In today’s reading, Jesus is praying for his disciples – it is a time of trial and when crises occur division is often the result. The cross looms on the horizon, anxiety is in the air, and the disciples are uncertain about what will happen next. Quietly they ask themselves, “Should we stay or should we go? Is his mission worth putting our lives at risk?”
Like any good leader, Jesus was attentive to the mood of his followers. He knew that they needed support and strength. He knew they needed prayer, the same prayer that healed the sick and calmed the seas and could calm the silent emotional storms they were experiencing amid growing tensions in Jerusalem.
One of the most important things we can do in life is pray. In fact, there are times when it is the most important thing we can do for another person or situation. While we don’t assume that we will always receive a clear result or that our prayers violate the laws of nature, when someone says “I’m praying for you,” we know that we’re no longer alone. Someone cares about us; someone thinks our life situation is so important that it’s worth their pausing to bring us before God and asking to be God’s companion in caring for us.
Now there are many studies about the power of prayer in relationship to the growth of plants and recovery from illness. Some suggest that prayer can be a factor in better health outcomes. While such studies are far from conclusive, and it’s difficult to find a “control” group of people no one prays for or no one cares about, I believe that, at the very least, prayer opens our eyes to the needs of those around us, connects us with those for whom we pray, and creates a spiritual field of force that may enable God to be more effective in our lives. We don’t know the mechanics of prayer, but I suspect that in an interconnected universe, prayer contributes to persons’ health and well-being at an unconscious level, or at least their sense of being connected with others, which can reduce stress and enhance overall health.
We don’t need to know the mechanics of prayer or even believe in supernatural answers to prayer to pray for ourselves or others. As noted Methodist pastor Leslie Weatherhead once said, “when I pray coincidences happen, when I don’t, they don’t.” Prayer may not so much create these synchronous moments and bursts of energy – although I believe prayer changes things – prayer open us to notice the providential presence of God in our relationships and daily encounters.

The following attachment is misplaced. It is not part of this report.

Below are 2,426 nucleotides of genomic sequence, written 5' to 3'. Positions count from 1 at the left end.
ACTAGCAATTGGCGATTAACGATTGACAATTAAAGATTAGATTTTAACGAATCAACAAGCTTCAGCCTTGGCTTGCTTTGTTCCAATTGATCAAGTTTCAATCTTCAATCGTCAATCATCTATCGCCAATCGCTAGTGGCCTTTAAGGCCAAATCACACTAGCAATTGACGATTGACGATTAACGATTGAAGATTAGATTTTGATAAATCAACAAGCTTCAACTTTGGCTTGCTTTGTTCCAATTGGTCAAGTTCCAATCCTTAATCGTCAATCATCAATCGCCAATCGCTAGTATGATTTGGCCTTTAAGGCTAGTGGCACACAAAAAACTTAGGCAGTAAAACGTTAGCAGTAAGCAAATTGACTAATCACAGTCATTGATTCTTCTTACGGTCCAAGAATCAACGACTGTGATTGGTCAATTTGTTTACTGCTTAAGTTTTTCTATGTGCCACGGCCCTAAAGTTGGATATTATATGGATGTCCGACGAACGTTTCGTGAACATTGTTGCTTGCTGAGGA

In today’s scripture, Jesus is praying for us! He is praying that his first century followers and all that follow them be united in spirit. He is praying that we be protected from the evil one. Now, in this passage Jesus may have meant Satan, but for many of us today, we simply need to be protected from succumbing to our fears, anxieties, and temptations. Jesus is praying for us, and in some way, that we cannot fully imagine, this prayer surrounds and shapes us today.
Church vitality experts remind us that prayer is essential to maintaining and growing a congregation’s vision. A congregation that prays is more welcoming and has a spirit that invites others to share in the journey. So, it is important to pray for our congregation, to pray for its leaders, to pray that we have wisdom in the decisions we make. This doesn’t ensure success in worldly terms, but it keeps us on the right track, as we seek to do the right thing, even when the right thing is unclear, or when there is more than one right answer to the challenges we face.
On Mother’s Day, it is right and good to remember our mothers and today I want to say a word about my mother, Loretta Epperly, who would hundred this year. She was a praying woman, and while she never fully understood me – and may not always have appreciated my decisions as I followed a different drummer than her own – she always prayed for me. She even submitted my brother’s and my names to various prayer groups to which she belonged. Looking back, I know that her prayers made a difference and though she has been gone nearly thirty years, her prayers still guide and sustain me.
Yes, Jesus prayed for us, and God’s Spirit still prays within us “in sighs too deep for words.” Let us make a commitment to pray for one another, for our church, for our neighbors in Centerville, for the homeless and persons with addictions in Hyannis, for our leaders (even those whose policies we oppose), and for the planet. We can’t determine what will happen, or how our prayers will be used, but the mere fact that we pray changes us and changes the world and enables us to act with greater love and wisdom to glorify God and bring beauty and healing to this good earth.